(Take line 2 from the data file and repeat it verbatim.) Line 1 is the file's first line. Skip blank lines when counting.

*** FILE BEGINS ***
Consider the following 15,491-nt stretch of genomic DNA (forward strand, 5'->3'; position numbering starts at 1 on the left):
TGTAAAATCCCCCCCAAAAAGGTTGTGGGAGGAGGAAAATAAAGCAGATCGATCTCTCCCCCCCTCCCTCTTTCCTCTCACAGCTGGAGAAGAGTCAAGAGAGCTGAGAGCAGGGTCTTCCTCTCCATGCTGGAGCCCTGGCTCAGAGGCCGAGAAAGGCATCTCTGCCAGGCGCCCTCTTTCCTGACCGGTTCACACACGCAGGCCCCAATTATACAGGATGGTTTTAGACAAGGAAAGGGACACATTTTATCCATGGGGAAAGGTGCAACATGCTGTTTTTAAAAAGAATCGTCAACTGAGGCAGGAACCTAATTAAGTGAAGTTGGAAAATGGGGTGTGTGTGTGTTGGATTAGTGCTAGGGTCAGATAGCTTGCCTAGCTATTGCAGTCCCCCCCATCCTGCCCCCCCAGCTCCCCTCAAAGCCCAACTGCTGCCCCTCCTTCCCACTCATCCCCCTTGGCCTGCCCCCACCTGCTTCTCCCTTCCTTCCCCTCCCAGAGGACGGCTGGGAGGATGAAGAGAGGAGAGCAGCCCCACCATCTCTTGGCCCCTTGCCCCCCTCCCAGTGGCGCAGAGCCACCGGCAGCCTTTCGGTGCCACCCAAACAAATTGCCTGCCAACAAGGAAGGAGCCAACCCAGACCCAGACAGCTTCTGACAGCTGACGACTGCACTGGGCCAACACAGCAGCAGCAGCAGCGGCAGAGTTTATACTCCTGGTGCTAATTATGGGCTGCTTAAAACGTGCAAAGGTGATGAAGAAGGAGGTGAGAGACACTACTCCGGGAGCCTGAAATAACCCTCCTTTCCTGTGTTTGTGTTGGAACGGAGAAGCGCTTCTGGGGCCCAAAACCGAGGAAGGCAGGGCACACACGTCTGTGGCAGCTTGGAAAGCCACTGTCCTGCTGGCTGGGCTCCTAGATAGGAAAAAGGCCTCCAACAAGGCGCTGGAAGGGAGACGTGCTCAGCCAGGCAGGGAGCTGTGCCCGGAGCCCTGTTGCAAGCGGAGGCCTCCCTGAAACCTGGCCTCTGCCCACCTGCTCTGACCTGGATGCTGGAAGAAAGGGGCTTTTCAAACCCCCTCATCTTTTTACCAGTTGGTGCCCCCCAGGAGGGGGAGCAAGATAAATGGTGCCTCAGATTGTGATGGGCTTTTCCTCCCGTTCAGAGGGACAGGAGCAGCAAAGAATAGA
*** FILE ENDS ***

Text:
TGTAAAATCCCCCCCAAAAAGGTTGTGGGAGGAGGAAAATAAAGCAGATCGATCTCTCCCCCCCTCCCTCTTTCCTCTCACAGCTGGAGAAGAGTCAAGAGAGCTGAGAGCAGGGTCTTCCTCTCCATGCTGGAGCCCTGGCTCAGAGGCCGAGAAAGGCATCTCTGCCAGGCGCCCTCTTTCCTGACCGGTTCACACACGCAGGCCCCAATTATACAGGATGGTTTTAGACAAGGAAAGGGACACATTTTATCCATGGGGAAAGGTGCAACATGCTGTTTTTAAAAAGAATCGTCAACTGAGGCAGGAACCTAATTAAGTGAAGTTGGAAAATGGGGTGTGTGTGTGTTGGATTAGTGCTAGGGTCAGATAGCTTGCCTAGCTATTGCAGTCCCCCCCATCCTGCCCCCCCAGCTCCCCTCAAAGCCCAACTGCTGCCCCTCCTTCCCACTCATCCCCCTTGGCCTGCCCCCACCTGCTTCTCCCTTCCTTCCCCTCCCAGAGGACGGCTGGGAGGATGAAGAGAGGAGAGCAGCCCCACCATCTCTTGGCCCCTTGCCCCCCTCCCAGTGGCGCAGAGCCACCGGCAGCCTTTCGGTGCCACCCAAACAAATTGCCTGCCAACAAGGAAGGAGCCAACCCAGACCCAGACAGCTTCTGACAGCTGACGACTGCACTGGGCCAACACAGCAGCAGCAGCAGCGGCAGAGTTTATACTCCTGGTGCTAATTATGGGCTGCTTAAAACGTGCAAAGGTGATGAAGAAGGAGGTGAGAGACACTACTCCGGGAGCCTGAAATAACCCTCCTTTCCTGTGTTTGTGTTGGAACGGAGAAGCGCTTCTGGGGCCCAAAACCGAGGAAGGCAGGGCACACACGTCTGTGGCAGCTTGGAAAGCCACTGTCCTGCTGGCTGGGCTCCTAGATAGGAAAAAGGCCTCCAACAAGGCGCTGGAAGGGAGACGTGCTCAGCCAGGCAGGGAGCTGTGCCCGGAGCCCTGTTGCAAGCGGAGGCCTCCCTGAAACCTGGCCTCTGCCCACCTGCTCTGACCTGGATGCTGGAAGAAAGGGGCTTTTCAAACCCCCTCATCTTTTTACCAGTTGGTGCCCCCCAGGAGGGGGAGCAAGATAAATGGTGCCTCAGATTGTGATGGGCTTTTCCTCCCGTTCAGAGGGACAGGAGCAGCAAAGAATAGA